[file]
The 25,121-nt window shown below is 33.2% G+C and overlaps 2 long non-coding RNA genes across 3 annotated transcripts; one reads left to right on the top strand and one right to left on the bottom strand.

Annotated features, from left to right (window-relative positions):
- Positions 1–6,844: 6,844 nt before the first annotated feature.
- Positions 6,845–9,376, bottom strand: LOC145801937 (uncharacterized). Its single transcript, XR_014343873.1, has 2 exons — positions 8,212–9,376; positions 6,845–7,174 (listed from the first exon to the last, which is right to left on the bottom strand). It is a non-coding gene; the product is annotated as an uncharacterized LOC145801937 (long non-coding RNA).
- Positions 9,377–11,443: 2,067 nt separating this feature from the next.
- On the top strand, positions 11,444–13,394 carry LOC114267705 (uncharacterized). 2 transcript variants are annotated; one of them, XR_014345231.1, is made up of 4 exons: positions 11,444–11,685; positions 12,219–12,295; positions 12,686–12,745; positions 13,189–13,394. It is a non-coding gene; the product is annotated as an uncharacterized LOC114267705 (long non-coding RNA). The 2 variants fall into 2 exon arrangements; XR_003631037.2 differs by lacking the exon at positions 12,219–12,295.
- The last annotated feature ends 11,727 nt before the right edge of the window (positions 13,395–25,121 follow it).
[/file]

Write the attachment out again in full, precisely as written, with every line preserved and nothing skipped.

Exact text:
The 25,121-nt window shown below is 33.2% G+C and overlaps 2 long non-coding RNA genes across 3 annotated transcripts; one reads left to right on the top strand and one right to left on the bottom strand.

Annotated features, from left to right (window-relative positions):
- Positions 1–6,844: 6,844 nt before the first annotated feature.
- Positions 6,845–9,376, bottom strand: LOC145801937 (uncharacterized). Its single transcript, XR_014343873.1, has 2 exons — positions 8,212–9,376; positions 6,845–7,174 (listed from the first exon to the last, which is right to left on the bottom strand). It is a non-coding gene; the product is annotated as an uncharacterized LOC145801937 (long non-coding RNA).
- Positions 9,377–11,443: 2,067 nt separating this feature from the next.
- On the top strand, positions 11,444–13,394 carry LOC114267705 (uncharacterized). 2 transcript variants are annotated; one of them, XR_014345231.1, is made up of 4 exons: positions 11,444–11,685; positions 12,219–12,295; positions 12,686–12,745; positions 13,189–13,394. It is a non-coding gene; the product is annotated as an uncharacterized LOC114267705 (long non-coding RNA). The 2 variants fall into 2 exon arrangements; XR_003631037.2 differs by lacking the exon at positions 12,219–12,295.
- The last annotated feature ends 11,727 nt before the right edge of the window (positions 13,395–25,121 follow it).